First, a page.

Whadd'ya Mean You're Not a 'Grease Monkey'!

James Burchill
 


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People get so funny (and I mean funny weird, not funny ‘ha ha’) when you call them by the wrong name. What’s even more strange is that I’m not referring to their given name, no I am referring to their job title or their working name… Take for instance ‘GREASE MONKEY’

I love that name. It conjures up the oddest pictures. Granted it does not necessarily paint the worlds most professional image (after all, some people think monkeys are smelly skittish creatures) but it does paint a mental image and one hell of a good one.

That’s the funny part though isn’t it. Words which by their very definition are static and flat (until spoken of course), are our meagre attempt at packaging a thought, idea or concept into a sound.

We even choose to let sounds evoke an emotional response. Think about this for a moment, when someone shouts a rude word at you what has happened – nothing really. You heard a sound, you ‘recognized’ it and then you ‘interpreted’ it, and finally you gave it meaning based on experience.

And that’s where it gets really interesting. YOU DECIDED what to think, feel and do because you heard a sound. Pretty powerful stuff if you stop and think about it. The trouble is though, if we stop and think about this too much it all unravels and you’ll get a headache (grin).

But all kidding aside, you decide what a word means. So why on earth do mechanics get so bent out of shape over a sound – sorry I meant to say a few words: GREASE MONKEY. Try this with me. Say grease monkey ten times fast. I bet you can’t help smiling – I do.

The term evokes in me pleasant memories, of a bygone era when people were kinder and more gentler. It reminds me of my late Grandfather (a giant of man) and his generation. Today people seem to take things far too seriously, take for instance this monstrous mouthful:

TRANSPARENT WALL TECHNICIAN

Do you have any idea what this fellow does for a living? Go on, take a guess. Did you get it right? They’re a window cleaner. A perfectly respectable and absolutely necessary job. But for some reason they felt that the newer name made them sound more ‘officious’. If you ask me (as a marketer) it’s a fool-proof way of getting lost in the shuffle. I mean seriously folks, when was the last time you went looking for a ‘transparent wall technician’ in the local phone book.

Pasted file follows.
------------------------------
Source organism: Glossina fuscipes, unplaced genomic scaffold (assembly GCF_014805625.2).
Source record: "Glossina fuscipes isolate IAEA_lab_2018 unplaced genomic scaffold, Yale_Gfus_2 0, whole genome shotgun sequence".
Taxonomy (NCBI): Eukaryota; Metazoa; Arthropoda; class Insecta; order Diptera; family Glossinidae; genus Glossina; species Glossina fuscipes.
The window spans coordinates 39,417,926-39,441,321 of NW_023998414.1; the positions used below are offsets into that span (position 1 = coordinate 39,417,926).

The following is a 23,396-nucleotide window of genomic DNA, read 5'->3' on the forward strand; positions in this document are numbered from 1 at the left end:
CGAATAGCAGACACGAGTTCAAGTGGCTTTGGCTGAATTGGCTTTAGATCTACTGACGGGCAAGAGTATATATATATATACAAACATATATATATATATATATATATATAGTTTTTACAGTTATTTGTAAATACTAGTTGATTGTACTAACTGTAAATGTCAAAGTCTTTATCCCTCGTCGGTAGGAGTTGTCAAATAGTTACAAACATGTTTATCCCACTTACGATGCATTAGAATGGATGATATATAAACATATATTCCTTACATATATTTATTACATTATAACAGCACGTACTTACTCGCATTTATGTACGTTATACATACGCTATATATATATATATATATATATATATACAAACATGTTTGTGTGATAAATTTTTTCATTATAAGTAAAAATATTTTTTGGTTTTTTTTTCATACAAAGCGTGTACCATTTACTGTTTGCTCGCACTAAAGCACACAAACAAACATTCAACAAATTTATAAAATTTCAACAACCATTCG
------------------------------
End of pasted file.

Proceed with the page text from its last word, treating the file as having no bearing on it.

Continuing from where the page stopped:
You think I’m missing the point because I’m not an automotive technician? You think that I don’t get the fact you feel you get little or no respect – I understand. In fact each day I try to help build the industry’s image with positive articles, adverts and marketing advice. You guys are great – I get it, but I’m not your customer.

I am not the only one who is ‘confused’ by the new automotive names you’ve taken. There is empirical evidence wish shows that when you changed your name from ‘mechanic’ to ‘automotive technician’ - although you may have felt better about yourselves - you lost customers.

Decades of time was invested in the word mechanic – and ironically – grease monkey. People associated the terms with their vehicles. When your car breaks down you seek out a mechanic. Technicians fix computers and other technical gadgets – I know, cars are now basically computers on wheels, but the consumer doesn’t yet see them that way. Why ignore all that good will and positive ‘brand’ history?

Here’s some of that proof I mentioned earlier - it’s been taken from Overture, a website that shows the terms people are seeking, the counts are local and for one month:

#1) Automotive Mechanic – 5384
#2) Grease Monkey – 3396
#3) Automotive Technician – 2122

Look, I know you don’t like ‘grease monkey’ and quite frankly I get it. But people seem to look for it 60% more frequently than technician. And mechanic is still the #1 term outperforming technician by about 250%

Here’s my closing thought. Do you want to be rich or righteous or found?

AUTHOR BIO: James Burchill is a freelance marketing consultant and author. He's also the editor and associate publisher for two of the automotive aftermarket industry's leading print publications and he publishes http://www.CorrectLink.com - a new Internet publication for the automotive aftermarket in Canada.

In between all that, James helps people ‘Sell more stuff, and make more money!’ and publishes a series of informational and Internet products about advertising and marketing. His main website is http://www.JamesBurchill.com

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